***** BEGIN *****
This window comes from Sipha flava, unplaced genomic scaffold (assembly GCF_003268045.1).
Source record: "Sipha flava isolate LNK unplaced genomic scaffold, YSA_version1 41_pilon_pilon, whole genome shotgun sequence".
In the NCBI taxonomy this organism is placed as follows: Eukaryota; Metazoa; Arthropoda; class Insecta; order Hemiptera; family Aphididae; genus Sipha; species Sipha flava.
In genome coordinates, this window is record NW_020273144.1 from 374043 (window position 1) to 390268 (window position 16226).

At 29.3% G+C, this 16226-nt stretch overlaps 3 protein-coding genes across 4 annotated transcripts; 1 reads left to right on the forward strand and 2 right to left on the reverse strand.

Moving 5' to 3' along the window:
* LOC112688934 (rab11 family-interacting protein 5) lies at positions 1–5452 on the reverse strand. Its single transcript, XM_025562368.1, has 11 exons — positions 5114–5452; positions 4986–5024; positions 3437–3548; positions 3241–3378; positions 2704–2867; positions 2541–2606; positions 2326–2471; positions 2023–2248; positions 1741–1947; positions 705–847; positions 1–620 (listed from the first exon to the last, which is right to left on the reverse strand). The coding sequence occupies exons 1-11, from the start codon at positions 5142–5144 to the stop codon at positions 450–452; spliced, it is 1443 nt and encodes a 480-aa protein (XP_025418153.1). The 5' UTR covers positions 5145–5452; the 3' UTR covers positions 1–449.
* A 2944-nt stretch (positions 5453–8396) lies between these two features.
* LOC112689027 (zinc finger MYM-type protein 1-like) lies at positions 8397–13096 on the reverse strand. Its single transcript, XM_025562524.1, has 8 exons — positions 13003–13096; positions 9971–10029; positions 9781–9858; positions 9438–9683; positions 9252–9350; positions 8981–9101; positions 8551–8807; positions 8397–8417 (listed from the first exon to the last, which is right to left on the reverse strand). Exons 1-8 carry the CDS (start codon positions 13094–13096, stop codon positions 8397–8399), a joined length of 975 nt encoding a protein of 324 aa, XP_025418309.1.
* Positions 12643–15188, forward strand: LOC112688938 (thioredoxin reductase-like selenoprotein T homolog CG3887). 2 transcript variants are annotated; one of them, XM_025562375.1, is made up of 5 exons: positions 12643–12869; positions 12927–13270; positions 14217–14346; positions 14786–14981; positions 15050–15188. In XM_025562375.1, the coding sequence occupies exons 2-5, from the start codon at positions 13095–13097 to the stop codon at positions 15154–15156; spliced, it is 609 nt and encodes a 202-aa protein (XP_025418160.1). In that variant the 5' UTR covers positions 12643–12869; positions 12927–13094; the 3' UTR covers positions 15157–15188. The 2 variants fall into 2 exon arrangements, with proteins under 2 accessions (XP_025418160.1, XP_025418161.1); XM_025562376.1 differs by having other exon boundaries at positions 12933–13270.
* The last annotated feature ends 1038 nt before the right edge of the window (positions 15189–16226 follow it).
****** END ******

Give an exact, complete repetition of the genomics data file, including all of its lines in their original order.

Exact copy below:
This window comes from Sipha flava, unplaced genomic scaffold (assembly GCF_003268045.1).
Source record: "Sipha flava isolate LNK unplaced genomic scaffold, YSA_version1 41_pilon_pilon, whole genome shotgun sequence".
In the NCBI taxonomy this organism is placed as follows: Eukaryota; Metazoa; Arthropoda; class Insecta; order Hemiptera; family Aphididae; genus Sipha; species Sipha flava.
In genome coordinates, this window is record NW_020273144.1 from 374043 (window position 1) to 390268 (window position 16226).

At 29.3% G+C, this 16226-nt stretch overlaps 3 protein-coding genes across 4 annotated transcripts; 1 reads left to right on the forward strand and 2 right to left on the reverse strand.

Moving 5' to 3' along the window:
* LOC112688934 (rab11 family-interacting protein 5) lies at positions 1–5452 on the reverse strand. Its single transcript, XM_025562368.1, has 11 exons — positions 5114–5452; positions 4986–5024; positions 3437–3548; positions 3241–3378; positions 2704–2867; positions 2541–2606; positions 2326–2471; positions 2023–2248; positions 1741–1947; positions 705–847; positions 1–620 (listed from the first exon to the last, which is right to left on the reverse strand). The coding sequence occupies exons 1-11, from the start codon at positions 5142–5144 to the stop codon at positions 450–452; spliced, it is 1443 nt and encodes a 480-aa protein (XP_025418153.1). The 5' UTR covers positions 5145–5452; the 3' UTR covers positions 1–449.
* A 2944-nt stretch (positions 5453–8396) lies between these two features.
* LOC112689027 (zinc finger MYM-type protein 1-like) lies at positions 8397–13096 on the reverse strand. Its single transcript, XM_025562524.1, has 8 exons — positions 13003–13096; positions 9971–10029; positions 9781–9858; positions 9438–9683; positions 9252–9350; positions 8981–9101; positions 8551–8807; positions 8397–8417 (listed from the first exon to the last, which is right to left on the reverse strand). Exons 1-8 carry the CDS (start codon positions 13094–13096, stop codon positions 8397–8399), a joined length of 975 nt encoding a protein of 324 aa, XP_025418309.1.
* Positions 12643–15188, forward strand: LOC112688938 (thioredoxin reductase-like selenoprotein T homolog CG3887). 2 transcript variants are annotated; one of them, XM_025562375.1, is made up of 5 exons: positions 12643–12869; positions 12927–13270; positions 14217–14346; positions 14786–14981; positions 15050–15188. In XM_025562375.1, the coding sequence occupies exons 2-5, from the start codon at positions 13095–13097 to the stop codon at positions 15154–15156; spliced, it is 609 nt and encodes a 202-aa protein (XP_025418160.1). In that variant the 5' UTR covers positions 12643–12869; positions 12927–13094; the 3' UTR covers positions 15157–15188. The 2 variants fall into 2 exon arrangements, with proteins under 2 accessions (XP_025418160.1, XP_025418161.1); XM_025562376.1 differs by having other exon boundaries at positions 12933–13270.
* The last annotated feature ends 1038 nt before the right edge of the window (positions 15189–16226 follow it).